The Danger of ChatGPT & The Mass Production of Misinformation in AI

More and more content across the internet is now being mass-produced by AI language models such as ChatGPT. However, few people seem to talk about the dangers and drawbacks of relying on information from a machine that not only lacks emotional intelligence and human empathy but also doesn’t even have access to information from after September 2021. The truth of the matter is that there is too much misinformation in AI for it too be reliable.

There are many reasons why relying on AI information is harmful to us humans, which I have covered in a variety of articles on our Blog. But there is one issue that has not been covered, especially in an era of fake news and misinformation; what happens when you ask for information from someone who just woke up from a coma that started years ago?

In this article, I will cover why ChatGPT is unable to access data from after 2021, this misinformation in AI, why this is a problem, and what we can do to ensure that we read true information from a reliable source when consuming content online.

Fact, Fake, wordplay banner headline

Why Doesn’t ChatGPT Have Data Post 2021?

ChatGPT is limited to information on or before September 2021. The AI language model has been trained on a massive dataset of information that has been scraped off the internet till that point, but for whatever reason (which OpenAI has not disclosed) they have not updated it since.

This means that any new developments, news, events, or factual updates that have occurred since then are literally unavailable for the language model.

It has always been a frustration of mine that OpenAI does not disclose as much information as I believe they should, which you can read more about in my article: “No OpenAI Transparency: Admits To Withholding Details On Model Architecture, Training Methods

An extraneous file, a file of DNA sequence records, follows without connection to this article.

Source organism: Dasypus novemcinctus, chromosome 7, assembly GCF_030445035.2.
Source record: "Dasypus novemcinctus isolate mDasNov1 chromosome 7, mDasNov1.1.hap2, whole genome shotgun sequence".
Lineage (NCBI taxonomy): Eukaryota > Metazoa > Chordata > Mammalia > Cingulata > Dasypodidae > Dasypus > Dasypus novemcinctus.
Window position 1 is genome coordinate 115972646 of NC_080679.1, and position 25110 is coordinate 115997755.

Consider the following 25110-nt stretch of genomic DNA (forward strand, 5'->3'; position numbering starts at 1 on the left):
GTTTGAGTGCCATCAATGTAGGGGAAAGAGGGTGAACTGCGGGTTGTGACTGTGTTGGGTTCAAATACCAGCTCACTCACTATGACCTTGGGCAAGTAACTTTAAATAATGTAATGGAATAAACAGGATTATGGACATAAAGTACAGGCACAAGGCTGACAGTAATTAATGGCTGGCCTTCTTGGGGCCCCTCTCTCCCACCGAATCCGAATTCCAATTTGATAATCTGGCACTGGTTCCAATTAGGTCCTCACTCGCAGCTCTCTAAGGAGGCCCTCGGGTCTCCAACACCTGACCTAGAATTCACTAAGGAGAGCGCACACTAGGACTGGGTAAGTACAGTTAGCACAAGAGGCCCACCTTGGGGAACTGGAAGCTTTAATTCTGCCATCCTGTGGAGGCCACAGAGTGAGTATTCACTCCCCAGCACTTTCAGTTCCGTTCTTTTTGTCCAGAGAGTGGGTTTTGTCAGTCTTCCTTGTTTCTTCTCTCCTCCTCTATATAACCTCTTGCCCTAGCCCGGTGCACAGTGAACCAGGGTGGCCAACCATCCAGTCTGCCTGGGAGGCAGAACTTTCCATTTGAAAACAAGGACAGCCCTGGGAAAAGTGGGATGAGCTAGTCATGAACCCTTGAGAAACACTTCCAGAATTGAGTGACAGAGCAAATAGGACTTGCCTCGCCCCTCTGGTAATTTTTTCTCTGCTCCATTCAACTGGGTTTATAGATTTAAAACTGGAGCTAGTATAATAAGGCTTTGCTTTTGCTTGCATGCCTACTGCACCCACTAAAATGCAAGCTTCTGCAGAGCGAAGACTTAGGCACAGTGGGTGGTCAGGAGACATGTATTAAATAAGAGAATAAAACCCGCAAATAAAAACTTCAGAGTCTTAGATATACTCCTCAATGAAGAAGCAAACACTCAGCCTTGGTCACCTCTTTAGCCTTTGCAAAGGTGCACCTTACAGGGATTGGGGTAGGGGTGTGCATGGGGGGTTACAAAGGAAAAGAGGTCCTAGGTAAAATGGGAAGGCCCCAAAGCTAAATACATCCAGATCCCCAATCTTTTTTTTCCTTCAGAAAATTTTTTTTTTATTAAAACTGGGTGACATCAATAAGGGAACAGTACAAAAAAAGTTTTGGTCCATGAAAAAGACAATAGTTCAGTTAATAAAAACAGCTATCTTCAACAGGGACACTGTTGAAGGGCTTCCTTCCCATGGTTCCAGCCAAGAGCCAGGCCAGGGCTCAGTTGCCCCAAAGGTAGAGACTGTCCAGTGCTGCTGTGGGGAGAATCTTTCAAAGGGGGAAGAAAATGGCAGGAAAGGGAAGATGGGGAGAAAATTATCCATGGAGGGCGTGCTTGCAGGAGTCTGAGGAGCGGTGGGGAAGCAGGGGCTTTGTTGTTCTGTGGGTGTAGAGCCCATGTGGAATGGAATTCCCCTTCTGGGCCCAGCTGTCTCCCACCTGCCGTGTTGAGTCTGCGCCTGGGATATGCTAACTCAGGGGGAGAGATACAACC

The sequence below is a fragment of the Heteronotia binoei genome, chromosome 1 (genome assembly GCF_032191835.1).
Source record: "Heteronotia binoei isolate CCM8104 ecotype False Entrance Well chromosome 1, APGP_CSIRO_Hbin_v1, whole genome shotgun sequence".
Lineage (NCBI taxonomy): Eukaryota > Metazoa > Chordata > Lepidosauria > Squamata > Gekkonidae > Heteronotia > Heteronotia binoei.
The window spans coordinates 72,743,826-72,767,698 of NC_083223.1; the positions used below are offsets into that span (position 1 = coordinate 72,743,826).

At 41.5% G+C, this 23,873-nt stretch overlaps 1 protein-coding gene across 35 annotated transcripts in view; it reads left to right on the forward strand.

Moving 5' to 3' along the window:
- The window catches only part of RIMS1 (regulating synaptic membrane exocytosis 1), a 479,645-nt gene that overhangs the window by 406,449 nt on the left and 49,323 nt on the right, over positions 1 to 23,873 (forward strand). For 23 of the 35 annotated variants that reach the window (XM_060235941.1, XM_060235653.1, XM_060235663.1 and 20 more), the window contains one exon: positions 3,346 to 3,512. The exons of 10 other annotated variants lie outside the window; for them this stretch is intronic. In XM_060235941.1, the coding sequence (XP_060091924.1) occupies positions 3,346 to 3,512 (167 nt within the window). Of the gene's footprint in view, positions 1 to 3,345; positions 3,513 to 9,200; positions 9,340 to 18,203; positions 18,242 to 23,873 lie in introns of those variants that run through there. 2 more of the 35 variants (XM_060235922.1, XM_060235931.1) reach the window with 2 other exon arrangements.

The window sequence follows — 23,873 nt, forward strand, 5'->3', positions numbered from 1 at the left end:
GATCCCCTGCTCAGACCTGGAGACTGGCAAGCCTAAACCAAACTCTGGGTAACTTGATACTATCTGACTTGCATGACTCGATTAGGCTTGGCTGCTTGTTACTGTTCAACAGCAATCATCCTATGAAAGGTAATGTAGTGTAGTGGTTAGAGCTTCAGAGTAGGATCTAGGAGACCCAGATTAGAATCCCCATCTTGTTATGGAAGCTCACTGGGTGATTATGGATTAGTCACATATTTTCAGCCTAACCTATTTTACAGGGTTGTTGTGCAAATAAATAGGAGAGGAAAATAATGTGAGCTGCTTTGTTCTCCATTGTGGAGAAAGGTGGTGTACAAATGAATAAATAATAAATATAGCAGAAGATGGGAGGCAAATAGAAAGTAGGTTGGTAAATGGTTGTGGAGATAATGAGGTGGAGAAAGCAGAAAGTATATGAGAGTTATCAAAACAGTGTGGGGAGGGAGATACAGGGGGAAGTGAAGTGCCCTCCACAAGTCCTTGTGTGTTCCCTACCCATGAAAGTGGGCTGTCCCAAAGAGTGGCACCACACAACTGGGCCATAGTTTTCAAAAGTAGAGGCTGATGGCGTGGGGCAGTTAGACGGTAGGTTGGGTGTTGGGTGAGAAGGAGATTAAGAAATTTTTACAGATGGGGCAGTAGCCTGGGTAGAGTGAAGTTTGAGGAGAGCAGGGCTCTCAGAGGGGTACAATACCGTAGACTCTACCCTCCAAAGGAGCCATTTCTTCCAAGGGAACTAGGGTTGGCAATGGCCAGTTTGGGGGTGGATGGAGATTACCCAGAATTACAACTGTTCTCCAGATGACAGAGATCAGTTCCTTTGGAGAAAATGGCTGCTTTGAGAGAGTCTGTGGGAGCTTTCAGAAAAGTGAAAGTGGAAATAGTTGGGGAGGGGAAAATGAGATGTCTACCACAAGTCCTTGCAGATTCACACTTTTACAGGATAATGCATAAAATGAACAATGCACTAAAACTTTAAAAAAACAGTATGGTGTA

This has also been an issue for a lot of other people, which is why there is a huge movement to pause any AI development for 6 months to allow the world to simply catch up to the insane developments we’re seeing. Even huge personalities such as Elon Musk, who was one of the founders of OpenAI, have signed on to the movement.

The Danger of Misinformation in AI

When ChatGPT was released, thousands of bloggers and content creators picked up the technology and used it for absolutely everything related to their job. This means that the internet became flooded with articles containing FALSE information.

Yes, ChatGPT might have perfect grammar, a beautiful and diverse vocabulary, and the ability to spit facts about seemingly everything, but a lot of the facts it came up with have been wrong.

Even though a lot of people are aware of this, content creators have just been so excited to save time and money and be able to walk a path of least resistance that they’ve allowed themselves to flood the internet with this false information.

Remember that ChatGPT just scrapes the internet for “facts”, but doesn’t sit down and reflect on whether the information it’s scraping comes from liable sources. AI language models don’t know if experts are real experts, Or, if it’s some random dude in a basement just mass-producing random content on a blog with no fact-checking.

Daily fake news

Where-as Google has a large focus on authority, expertise, and trustworthiness – OpenAI does not seem to put in this same effort. When you google something and it shows up in the top 3 results, you know for a fact that it has been passed through a wide array of filters that Google has crawled with fine-tuned algorithms to detect the page’s authority, expertise, and trustworthiness.